As the sisters begin their path to reconciliation, the cousins begin their healing as well. Hope remains under psychiatric care. Krista discovers that Jake is actually the father of Charley’s daughter. Charley holds no grudge against him, and he is determined to get to know the daughter he did not know he had.

Jake and Krista continue their relationship with the hope it may lead to marriage. Charley reconciles with her boyfriend, and the two finally get married. Early in September, Meg passes away from cancer surrounded by her loving family.

Christian Beliefs

Michael believes marrying Charley will make their commitment holy. Charley does not want to ask the locals about the identity of the boy who got her pregnant because she fears the judgment of the Methodists who go to church every Sunday. Hope volunteers at her church, but it is more to keep up appearances than because of her faith.

Louise and Jo both accompany their mother to church every Sunday, but they seldom speak with each other while there. When Charley tells her mother to get counseling to keep from being miserable, Louise retorts that she has a good Christian life. She has the Lord. But she will be d--ned to h--- before she returns to the lake house.

Charley tells Hope to pray quietly so she will stop talking on the ride to the hospital. After Krista is hired at the resort, she sits by the lake and breaks down in tears. She thanks God over and over again for this new chance at life. Jo remembers her daughter Beverly’s foster family as a godsend. Jo quotes an old saying about God taking care of drunks and children.

Jake tells Krista that going to church helped him turn his life around. He found peaceful solutions to some of his problems. Although he is an ordained nondenominational minister, he does not work as one, other than to teach a Sunday school class. He tells her he has not taken a vow of celibacy, so premarital sex is not off the table. He even suggests they could live together before marriage. Jake’s sister says she and her family will pray for Meg.

Other Belief Systems

Krista refers to her father as being “down on his luck.”

Authority Roles

The story begins with all the women as adults. In flashback, the girls remember their mothers. Louise was efficient and straightforward. Jo was softer and timid. Louise is seen as unforgiving until it is discovered that she has saved her mother’s possessions so she could provide for Jo when she retired.


God’s name is used alone and with d--n, dear, forbid, sake, oh my, above, awful, for the love of and thank. Lord is also used as an exclamation. Jesus’ name is used alone and with Christ and my. The f-word is used alone, with up and in various parts of speech. H--- is used alone and with bent. S--- is used alone and with holy, bull and house. A-- is used alone and with kiss my, pain in the, tight and bad. B--ch is used alone and with son of a. B--tard is also used along with the euphemisms jeez, OMG, crap, heck and dang. Other objectionable words are p---ing, up yours, butt, screwed, pee, suck and boobs.

When Charley told her mother she was pregnant, Louise slapped her across the face. Louise used to threaten to hang herself and the children in the basement when she was angry with her husband. The girls all watched divers drag in Bunny’s body. It was bloated, discolored and had been nibbled by fish.

Krista had an abusive boyfriend who beat her when she tried to leave him. People heard her screaming and begging for him to stop. He beat her again when she seemed afraid that he had killed a man. When he robbed another convenience store, while Krista was with him, he told her to shoot the clerk. She picked up his gun and shot him rather than the clerk.

When Jo confronted Ivan about his con, he became violent and threw her onto the bed. In self-defense, she bit his hand. He slapped her so hard she thought her jaw might be broken. He then began to choke her. Louise hit him over the head with a boat oar.

Jo and Louise believed he was dead. They dragged him into his car and drove him to a remote part of the lake. They then rolled the car into the water to make it look like he got drunk and accidently drove into it.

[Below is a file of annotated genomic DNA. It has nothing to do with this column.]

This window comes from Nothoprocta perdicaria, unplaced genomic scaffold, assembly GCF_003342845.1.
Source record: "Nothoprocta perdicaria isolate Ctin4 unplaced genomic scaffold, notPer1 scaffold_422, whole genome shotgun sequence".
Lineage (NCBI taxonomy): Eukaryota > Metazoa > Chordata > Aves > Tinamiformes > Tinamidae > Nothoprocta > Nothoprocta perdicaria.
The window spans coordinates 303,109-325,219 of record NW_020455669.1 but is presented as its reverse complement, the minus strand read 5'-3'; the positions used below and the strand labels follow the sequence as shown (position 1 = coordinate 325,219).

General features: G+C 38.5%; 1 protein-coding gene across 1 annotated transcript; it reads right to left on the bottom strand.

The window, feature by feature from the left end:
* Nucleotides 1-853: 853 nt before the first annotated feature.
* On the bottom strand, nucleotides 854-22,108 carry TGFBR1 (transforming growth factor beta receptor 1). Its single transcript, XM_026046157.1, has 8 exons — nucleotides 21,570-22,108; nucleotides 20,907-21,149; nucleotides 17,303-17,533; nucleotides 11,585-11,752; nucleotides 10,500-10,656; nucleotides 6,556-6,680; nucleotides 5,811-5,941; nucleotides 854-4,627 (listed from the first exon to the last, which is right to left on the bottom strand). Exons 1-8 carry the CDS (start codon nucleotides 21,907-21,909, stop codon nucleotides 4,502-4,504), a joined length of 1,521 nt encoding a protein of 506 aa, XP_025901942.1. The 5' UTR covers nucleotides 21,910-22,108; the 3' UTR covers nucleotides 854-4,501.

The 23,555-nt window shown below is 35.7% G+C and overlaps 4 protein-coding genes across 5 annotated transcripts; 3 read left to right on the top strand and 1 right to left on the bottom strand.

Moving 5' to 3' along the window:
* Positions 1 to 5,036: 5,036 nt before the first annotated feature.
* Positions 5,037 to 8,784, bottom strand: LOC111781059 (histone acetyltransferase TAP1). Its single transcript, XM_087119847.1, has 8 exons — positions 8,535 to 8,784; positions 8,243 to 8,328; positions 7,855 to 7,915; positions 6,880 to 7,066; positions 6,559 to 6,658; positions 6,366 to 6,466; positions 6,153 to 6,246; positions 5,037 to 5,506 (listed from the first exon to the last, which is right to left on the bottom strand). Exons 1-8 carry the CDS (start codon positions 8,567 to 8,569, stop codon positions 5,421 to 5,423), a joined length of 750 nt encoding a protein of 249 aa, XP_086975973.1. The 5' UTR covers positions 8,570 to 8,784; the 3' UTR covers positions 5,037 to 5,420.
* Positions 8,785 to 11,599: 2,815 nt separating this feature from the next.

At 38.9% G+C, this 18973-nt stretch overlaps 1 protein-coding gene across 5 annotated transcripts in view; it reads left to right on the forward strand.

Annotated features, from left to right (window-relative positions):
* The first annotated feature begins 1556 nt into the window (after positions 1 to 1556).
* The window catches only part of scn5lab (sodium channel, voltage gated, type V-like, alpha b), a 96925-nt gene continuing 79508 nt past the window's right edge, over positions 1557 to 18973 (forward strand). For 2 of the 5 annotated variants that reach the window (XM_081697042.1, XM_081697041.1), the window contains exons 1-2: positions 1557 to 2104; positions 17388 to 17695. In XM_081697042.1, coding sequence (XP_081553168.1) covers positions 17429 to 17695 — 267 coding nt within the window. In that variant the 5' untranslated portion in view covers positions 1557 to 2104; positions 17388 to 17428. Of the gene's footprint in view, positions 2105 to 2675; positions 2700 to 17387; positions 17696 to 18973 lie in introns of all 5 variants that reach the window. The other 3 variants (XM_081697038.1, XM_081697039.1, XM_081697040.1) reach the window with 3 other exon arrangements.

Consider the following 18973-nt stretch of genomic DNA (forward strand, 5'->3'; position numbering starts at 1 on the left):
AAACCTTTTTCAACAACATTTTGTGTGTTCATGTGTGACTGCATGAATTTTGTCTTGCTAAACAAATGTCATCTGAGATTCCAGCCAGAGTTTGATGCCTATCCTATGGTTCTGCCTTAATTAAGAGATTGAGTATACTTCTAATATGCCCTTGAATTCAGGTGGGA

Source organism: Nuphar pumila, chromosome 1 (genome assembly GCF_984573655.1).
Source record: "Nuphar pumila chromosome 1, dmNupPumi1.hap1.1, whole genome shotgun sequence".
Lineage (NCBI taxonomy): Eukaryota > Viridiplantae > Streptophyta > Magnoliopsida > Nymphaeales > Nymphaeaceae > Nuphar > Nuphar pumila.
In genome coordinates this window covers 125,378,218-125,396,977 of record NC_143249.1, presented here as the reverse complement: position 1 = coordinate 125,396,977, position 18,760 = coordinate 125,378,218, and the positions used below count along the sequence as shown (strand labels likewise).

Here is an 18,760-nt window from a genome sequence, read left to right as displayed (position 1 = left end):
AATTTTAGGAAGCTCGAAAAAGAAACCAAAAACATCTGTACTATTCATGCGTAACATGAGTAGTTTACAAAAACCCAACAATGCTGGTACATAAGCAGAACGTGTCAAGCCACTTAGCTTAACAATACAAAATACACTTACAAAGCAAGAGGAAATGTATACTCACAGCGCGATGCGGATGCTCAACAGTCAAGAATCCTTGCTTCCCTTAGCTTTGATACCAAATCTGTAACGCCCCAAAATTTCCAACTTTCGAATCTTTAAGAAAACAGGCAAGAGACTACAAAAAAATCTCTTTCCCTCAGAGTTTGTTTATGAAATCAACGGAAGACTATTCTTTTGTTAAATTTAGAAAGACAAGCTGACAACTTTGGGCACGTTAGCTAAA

Krista and Jake share several passionate kisses. While in the hayloft of his family’s farm, they lie down and kiss for an hour. They remain dressed but move against each other. Krista talks about the way his kisses make her feel. They talk about having sex in the future. Jake says it should happen when two people like and respect each other. When they are comfortable with each other.

Charley fell in love with Michael instantly. Within a few months of meeting, they moved in together. They made love constantly. Charley thinks about how good she and Michael are sexually, including how he would always make sure she had two orgasms. Although explicit in nature, her thoughts are not graphic.

Jo remembers listening to Ivan and Corky have sex. Ivan tells Corky that they should not risk the con just for sex. When Jo confronts him, Ivan suggests that maybe she would like a threesome with him and Corky.

Charley and Michael have passionate and explicitly described make-up sex. Charley and Jake had been dating for several weeks when, after drinking at a party, they began making out. Jake believed Charley was 18, but she was only 16. He told her he would leave her if they did not have sex and promised he had a condom. Again, the act is described.

Discussion Topics

Additional Comments/Notes

Alcohol: Charley and Krista both admit to drinking while minors. Both Charley and Jake had been drinking beer the night they had sex. Jo and Louise would have wine or cocktails many evenings at the lake house. They drink whiskey when they finally talk about the summer Bunny died.

Tobacco: Corky smokes cigarettes. Krista smoked cigarettes when she was younger.

Lying: Several characters lie. Charley lied to Jake about her age, telling him she was 18. He lied about being in college and his social status. Hope lied about almost every aspect of her life to her husband and children. She told them that Charley and Meg were her sisters, instead of her cousins. Her lies about her marriage and family seem to be a symptom of a mental illness. Ivan and Corky lie about their relationship and their reason for being at the lake house.

Stealing: Krista’s boyfriend robbed convenience stores. Jo’s husband, Roy, wanted Ivan and Corky to help him con Louise out her family’s money.

You can request a review of a title you can't find at reviewrequests@family.org. Book reviews cover the content, themes and worldviews of fiction books, not their literary merit, and equip parents to decide whether a book is appropriate for their children. The inclusion of a book's review does not constitute an endorsement by Focus on the Family.

Episode Reviews



Readability Age Range

18 and up


Robyn Carr






Record Label



MIRA, an imprint of Harlequin


On Video

Year Published





We hope this review was both interesting and useful. Please share it with family and friends who would benefit from it as well.